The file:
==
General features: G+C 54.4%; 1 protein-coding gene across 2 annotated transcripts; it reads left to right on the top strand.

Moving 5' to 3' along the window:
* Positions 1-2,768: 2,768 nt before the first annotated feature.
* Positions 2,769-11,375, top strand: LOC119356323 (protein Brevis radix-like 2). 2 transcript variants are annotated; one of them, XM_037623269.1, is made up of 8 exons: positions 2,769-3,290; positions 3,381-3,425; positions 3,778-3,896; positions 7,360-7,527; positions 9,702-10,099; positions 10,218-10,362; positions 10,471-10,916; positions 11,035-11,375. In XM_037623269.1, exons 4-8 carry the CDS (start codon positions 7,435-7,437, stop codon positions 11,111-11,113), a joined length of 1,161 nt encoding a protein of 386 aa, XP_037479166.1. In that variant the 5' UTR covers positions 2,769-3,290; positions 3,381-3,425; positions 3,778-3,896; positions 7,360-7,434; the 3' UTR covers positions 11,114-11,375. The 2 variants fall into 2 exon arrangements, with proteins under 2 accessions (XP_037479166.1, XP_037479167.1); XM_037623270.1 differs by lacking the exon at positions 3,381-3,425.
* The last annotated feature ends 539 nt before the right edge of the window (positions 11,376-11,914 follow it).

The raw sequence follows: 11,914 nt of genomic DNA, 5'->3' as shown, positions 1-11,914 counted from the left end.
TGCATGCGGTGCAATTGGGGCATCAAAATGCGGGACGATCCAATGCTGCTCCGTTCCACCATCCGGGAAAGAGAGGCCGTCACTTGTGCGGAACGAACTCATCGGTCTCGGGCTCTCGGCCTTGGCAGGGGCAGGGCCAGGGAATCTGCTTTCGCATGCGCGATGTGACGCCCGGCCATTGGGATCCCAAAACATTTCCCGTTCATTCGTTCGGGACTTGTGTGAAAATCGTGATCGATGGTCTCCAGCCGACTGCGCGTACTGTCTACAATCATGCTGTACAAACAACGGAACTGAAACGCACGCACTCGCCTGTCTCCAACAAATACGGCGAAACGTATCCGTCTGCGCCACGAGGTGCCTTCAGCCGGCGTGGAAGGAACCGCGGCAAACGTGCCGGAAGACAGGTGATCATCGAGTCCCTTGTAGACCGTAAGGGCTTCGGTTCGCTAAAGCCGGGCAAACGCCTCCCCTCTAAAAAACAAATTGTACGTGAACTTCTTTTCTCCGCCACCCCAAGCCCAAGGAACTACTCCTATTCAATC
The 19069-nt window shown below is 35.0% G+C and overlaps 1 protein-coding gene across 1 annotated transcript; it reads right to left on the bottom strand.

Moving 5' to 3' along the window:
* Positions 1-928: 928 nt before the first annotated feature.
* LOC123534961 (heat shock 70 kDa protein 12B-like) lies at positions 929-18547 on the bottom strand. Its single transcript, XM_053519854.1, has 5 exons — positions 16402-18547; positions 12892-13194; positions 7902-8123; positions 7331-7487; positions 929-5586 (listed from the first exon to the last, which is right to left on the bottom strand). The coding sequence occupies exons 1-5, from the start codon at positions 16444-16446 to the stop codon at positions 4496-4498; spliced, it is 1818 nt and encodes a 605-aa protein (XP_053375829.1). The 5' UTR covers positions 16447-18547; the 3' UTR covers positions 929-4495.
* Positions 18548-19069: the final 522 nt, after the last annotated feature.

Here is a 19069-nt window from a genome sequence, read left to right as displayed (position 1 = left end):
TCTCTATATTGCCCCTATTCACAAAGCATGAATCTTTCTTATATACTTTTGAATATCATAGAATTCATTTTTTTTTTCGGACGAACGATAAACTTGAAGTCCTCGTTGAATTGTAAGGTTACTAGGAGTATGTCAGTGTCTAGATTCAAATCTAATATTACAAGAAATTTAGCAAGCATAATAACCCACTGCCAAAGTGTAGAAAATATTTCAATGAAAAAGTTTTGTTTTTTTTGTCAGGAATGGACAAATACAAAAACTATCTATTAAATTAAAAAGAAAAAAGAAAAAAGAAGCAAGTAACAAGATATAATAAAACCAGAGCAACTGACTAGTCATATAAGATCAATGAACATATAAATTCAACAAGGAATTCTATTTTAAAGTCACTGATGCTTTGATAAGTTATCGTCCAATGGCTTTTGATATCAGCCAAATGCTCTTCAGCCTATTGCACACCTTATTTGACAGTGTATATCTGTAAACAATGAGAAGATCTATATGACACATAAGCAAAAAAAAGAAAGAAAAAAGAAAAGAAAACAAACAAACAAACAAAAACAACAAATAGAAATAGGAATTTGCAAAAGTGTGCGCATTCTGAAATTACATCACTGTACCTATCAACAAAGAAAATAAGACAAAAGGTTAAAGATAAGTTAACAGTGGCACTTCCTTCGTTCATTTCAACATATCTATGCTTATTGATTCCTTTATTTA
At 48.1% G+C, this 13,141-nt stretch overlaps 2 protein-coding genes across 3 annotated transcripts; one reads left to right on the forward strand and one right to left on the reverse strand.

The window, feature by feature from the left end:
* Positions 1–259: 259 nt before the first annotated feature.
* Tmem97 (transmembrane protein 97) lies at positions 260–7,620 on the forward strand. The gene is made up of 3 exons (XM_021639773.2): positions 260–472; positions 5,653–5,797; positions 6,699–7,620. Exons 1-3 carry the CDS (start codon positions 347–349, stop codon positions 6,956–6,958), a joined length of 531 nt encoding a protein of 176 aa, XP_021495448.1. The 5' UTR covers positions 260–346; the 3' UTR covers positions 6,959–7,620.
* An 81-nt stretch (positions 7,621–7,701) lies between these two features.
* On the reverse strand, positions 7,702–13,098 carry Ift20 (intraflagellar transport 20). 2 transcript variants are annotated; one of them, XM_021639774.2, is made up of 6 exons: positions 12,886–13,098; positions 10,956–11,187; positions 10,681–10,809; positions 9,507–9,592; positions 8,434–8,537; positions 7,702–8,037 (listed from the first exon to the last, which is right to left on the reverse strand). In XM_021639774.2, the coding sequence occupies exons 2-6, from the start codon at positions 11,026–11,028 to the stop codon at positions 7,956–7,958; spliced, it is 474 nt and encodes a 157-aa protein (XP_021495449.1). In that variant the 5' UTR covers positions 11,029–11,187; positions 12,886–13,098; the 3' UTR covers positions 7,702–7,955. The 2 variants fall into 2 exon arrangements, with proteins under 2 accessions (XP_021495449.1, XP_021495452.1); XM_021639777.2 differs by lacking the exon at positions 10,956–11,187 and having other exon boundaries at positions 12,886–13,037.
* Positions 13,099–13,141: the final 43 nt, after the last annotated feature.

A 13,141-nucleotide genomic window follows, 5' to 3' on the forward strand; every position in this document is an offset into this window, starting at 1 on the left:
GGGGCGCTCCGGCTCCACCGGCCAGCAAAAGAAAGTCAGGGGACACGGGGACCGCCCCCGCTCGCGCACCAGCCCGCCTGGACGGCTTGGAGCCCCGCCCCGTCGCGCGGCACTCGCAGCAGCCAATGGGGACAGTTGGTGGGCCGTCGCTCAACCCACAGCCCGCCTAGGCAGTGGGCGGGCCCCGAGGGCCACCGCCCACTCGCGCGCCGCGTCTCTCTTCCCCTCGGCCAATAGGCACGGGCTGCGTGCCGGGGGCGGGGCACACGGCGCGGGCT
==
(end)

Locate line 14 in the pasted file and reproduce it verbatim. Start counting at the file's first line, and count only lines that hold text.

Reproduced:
TCTCTATATTGCCCCTATTCACAAAGCATGAATCTTTCTTATATACTTTTGAATATCATAGAATTCATTTTTTTTTTCGGACGAACGATAAACTTGAAGTCCTCGTTGAATTGTAAGGTTACTAGGAGTATGTCAGTGTCTAGATTCAAATCTAATATTACAAGAAATTTAGCAAGCATAATAACCCACTGCCAAAGTGTAGAAAATATTTCAATGAAAAAGTTTTGTTTTTTTTGTCAGGAATGGACAAATACAAAAACTATCTATTAAATTAAAAAGAAAAAAGAAAAAAGAAGCAAGTAACAAGATATAATAAAACCAGAGCAACTGACTAGTCATATAAGATCAATGAACATATAAATTCAACAAGGAATTCTATTTTAAAGTCACTGATGCTTTGATAAGTTATCGTCCAATGGCTTTTGATATCAGCCAAATGCTCTTCAGCCTATTGCACACCTTATTTGACAGTGTATATCTGTAAACAATGAGAAGATCTATATGACACATAAGCAAAAAAAAGAAAGAAAAAAGAAAAGAAAACAAACAAACAAACAAAAACAACAAATAGAAATAGGAATTTGCAAAAGTGTGCGCATTCTGAAATTACATCACTGTACCTATCAACAAAGAAAATAAGACAAAAGGTTAAAGATAAGTTAACAGTGGCACTTCCTTCGTTCATTTCAACATATCTATGCTTATTGATTCCTTTATTTA